At the Youth Forum we ran a Free Being Me session. Participants had the chance to try some of the activities offered by the Free Being Me programme. We had important and engaging discussions around the “Image Myth” and what we can do to build body confidence among girls and young women.
Some members of our delegation also ran a session on Stop the Violence which provided a chance for participants to discuss the causes and consequences of violence against girls as well as what solutions could be provided to overcome these challenges.
On Monday 13 March, CSW started and we all began to attend different side events and parallel events which were being run by various other NGOs as well as governments. Many of the members of our delegation had the chance to speak at various events and highlight our key messages as the only global movement for girls worldwide.
As we continue through the first week of CSW, we are looking forward to attending more events and speaking out on behalf of our 10 million members worldwide.
I am so proud to be part of this delegation. It’s so important youth voices are heard at CSW because young people are the adults of tomorrow. Young people understand the issues that affect them in their lives and who better to share these issues with global decision-makers than young people themselves.
~ Jenna Goodwin, IGG Assistant Chief Commissioner

Thursday, 9 March 2017

Brownies attend ‘Dream Big’ Engineering Week launch

Liffey Brownies, Celbridge, and Droichead Nua Brownies, Newbridge, were thrilled to attend the launch of Engineering Week. Here Leader Georgina Guy and Liffey Brownies, Edana and Megan, share their experience of the event:

The film ‘Dream Big’ was the starting event for Engineering Week. The short stories were about girls and why they pursued careers in engineering and science - the stories behind them and how they make a difference.  

One story was about a girl who lived through an earthquake with buildings falling down around her. She decided to study different types of ground and how to make buildings survive earthquakes by going down to bedrock.  

Another was a group of secondary students who built an underwater robot out of pipes and won the competition against MIT. Another secondary school built a solar car and raced it across Australia: they came last but crossed the finish line with an $800
solar car they built themselves.

The girls were amazed to discover that, by twisting a building, the wind current goes around the building, not pushing agent it. The girls loved the story about a man's wife who died crossing the river to get medicine. A woman engineer goes around Africa teaching the locals how to make suspension bridges; she said for every one bridge they teach, the knowledge is then brought to build ten more bridges. The bridge meant the community could go to school and the hospital without crossing the high river every day.

The girls came out saying how interesting the stories where, especially the one about the difference a bridge can make in a community .

The girls really enjoyed the day and would like to thank all the staff at Engineering Week.

~ Georgina Guy, Liffey Brownies Leader

On the trip we got to go on a train because it was in Dublin. In Dublin we went to see a movie but it wasn't just a movie, it was a movie about Engineering Week. It was called "Dream Big". It was great, it was also a lesson. We all enjoyed it very much. After it Margaret went to buy Georgina a cupcake for her birthday and we all sang ‘Happy Birthday’. It was a great day and so much fun. We got to come home on the train too. - Edana.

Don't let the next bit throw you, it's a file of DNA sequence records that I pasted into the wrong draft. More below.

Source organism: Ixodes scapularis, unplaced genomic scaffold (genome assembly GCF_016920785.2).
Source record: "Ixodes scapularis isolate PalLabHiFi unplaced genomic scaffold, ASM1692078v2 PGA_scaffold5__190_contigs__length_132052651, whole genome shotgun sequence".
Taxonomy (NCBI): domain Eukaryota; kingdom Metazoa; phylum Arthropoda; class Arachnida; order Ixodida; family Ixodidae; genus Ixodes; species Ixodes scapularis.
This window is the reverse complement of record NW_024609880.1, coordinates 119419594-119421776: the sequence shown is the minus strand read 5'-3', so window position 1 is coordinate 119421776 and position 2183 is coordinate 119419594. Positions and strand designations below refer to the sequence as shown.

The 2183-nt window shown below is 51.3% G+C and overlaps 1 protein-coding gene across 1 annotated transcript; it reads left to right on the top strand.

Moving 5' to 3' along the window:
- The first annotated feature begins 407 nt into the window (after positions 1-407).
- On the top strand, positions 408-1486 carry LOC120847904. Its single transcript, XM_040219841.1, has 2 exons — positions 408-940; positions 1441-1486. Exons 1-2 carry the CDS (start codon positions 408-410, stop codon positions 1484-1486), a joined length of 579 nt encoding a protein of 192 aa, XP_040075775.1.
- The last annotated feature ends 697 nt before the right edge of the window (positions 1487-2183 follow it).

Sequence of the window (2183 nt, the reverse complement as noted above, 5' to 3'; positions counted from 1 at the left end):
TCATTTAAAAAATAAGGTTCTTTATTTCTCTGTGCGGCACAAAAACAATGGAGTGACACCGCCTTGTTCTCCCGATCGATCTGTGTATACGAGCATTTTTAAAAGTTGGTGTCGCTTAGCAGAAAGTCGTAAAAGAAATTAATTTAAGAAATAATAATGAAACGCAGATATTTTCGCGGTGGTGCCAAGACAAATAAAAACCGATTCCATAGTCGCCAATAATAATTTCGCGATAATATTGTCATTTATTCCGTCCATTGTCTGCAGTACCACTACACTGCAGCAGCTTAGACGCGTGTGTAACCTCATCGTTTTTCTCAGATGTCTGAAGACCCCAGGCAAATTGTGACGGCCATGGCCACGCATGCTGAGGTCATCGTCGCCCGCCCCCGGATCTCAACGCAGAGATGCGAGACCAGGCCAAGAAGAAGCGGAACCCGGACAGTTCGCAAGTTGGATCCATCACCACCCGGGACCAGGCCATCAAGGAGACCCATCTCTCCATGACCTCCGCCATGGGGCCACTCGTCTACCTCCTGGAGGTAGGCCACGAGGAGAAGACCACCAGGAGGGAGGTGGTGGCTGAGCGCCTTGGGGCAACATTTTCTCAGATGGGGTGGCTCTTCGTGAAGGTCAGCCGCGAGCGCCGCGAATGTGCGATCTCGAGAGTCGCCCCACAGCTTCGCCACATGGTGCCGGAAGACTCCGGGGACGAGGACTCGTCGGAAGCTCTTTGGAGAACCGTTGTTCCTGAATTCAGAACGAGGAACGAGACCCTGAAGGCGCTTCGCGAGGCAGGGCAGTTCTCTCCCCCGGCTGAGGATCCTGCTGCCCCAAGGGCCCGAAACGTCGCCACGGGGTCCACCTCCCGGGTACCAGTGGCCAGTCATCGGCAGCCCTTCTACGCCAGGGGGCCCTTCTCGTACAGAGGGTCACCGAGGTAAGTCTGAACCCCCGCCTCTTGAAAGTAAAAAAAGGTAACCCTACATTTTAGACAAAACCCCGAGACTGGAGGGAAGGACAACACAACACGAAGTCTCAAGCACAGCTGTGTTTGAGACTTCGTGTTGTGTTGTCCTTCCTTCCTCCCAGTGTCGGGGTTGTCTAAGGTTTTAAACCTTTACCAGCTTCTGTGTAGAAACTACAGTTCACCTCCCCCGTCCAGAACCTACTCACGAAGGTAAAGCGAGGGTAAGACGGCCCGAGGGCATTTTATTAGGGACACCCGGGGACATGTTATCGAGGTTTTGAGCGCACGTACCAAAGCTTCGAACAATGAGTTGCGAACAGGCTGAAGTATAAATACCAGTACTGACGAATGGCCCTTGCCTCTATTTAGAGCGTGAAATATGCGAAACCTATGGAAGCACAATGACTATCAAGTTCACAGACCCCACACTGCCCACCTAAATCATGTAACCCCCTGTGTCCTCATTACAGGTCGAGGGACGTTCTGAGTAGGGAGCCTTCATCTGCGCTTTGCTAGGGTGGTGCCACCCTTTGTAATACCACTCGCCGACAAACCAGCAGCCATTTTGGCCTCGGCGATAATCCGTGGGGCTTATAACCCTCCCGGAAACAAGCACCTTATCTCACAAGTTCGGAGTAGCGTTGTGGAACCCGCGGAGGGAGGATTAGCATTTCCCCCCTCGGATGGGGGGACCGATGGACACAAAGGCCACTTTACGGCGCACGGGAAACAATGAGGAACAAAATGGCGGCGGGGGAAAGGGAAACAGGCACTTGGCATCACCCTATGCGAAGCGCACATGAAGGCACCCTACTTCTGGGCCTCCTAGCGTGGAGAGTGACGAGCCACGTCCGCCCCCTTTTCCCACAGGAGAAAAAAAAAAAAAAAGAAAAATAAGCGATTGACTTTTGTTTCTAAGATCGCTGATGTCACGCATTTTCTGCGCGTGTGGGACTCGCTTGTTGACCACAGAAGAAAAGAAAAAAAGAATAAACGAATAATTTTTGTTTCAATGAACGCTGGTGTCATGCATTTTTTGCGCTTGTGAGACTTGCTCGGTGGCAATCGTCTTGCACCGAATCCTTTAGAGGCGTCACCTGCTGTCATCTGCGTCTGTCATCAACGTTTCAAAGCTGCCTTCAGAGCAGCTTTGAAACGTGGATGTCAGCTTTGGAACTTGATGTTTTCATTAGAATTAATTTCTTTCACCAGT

We started off by meeting Margaret and Georgina at the train station in Maynooth. Then we got on a train. We got the train to Dublin, then got off and onto the Luas, which brought us to the engineering event. The minute we got in we saw a ninja turtle in the corner. Then we went on the escalator and at the top the
Engineering Week girls greeted us with wristbands. There were lots of colouring sheets on different tables, they had science things on them about rockets and particles. There was face painting, there was a mad scientist doing some experiments making a balloon supper train racing them against one another. He showed us how to make a volcano with coke and menthos and the reaction that happens. Everyone that helped had to wear safety glasses and a white coat. When we went to the film we got popcorn, jellies and a drink. We watched the film ‘Dream Big’ and afterwards we got the Luas and train home. - Megan

Wednesday, 8 March 2017

‘I am learning what we can do to help make things better for women and girls everywhere’

My name is Grace; I am nine years old

I believe that girls are at least as smart as boys (actually, I think that sometimes they are smarter but we won’t tell my little brothers that)!

I have learnt a lot of things about girls and women all over the world since I joined Ladybirds when I was just five years old. Since then I have moved up to Brownies and am learning more and more about change in the world and what we can do to help make things better for women and girls everywhere.

I do not know yet exactly what I what to be when I grow up but I met a very important person when I was just 10 months old: her name was Mary Robinson. She was the first female president of Ireland and she also became a UN High Commissioner for Human Rights. She now is working on important issues about climate change. In case you do not know we need to reduce, reuse and recycle and do so much more.

I think children should be able to vote but I am not sure what age would be best. Maybe about nine?  

I am not sure if I will be the third female president of Ireland, or maybe the first Taoiseach or maybe a female builder, electrician carpenter or plumber or any other job that women don’t usually do. I may even do something out of this world, like be an astronaut.

I think girls and women should be allowed to be the best that they can be, whatever they like and whatever they are good at. I hope whatever I decide I will be happy.

This is a picture of myself and former President Mary Robinson; I have changed a lot since then.

~ Grace Keane, Merlin Woods Brownies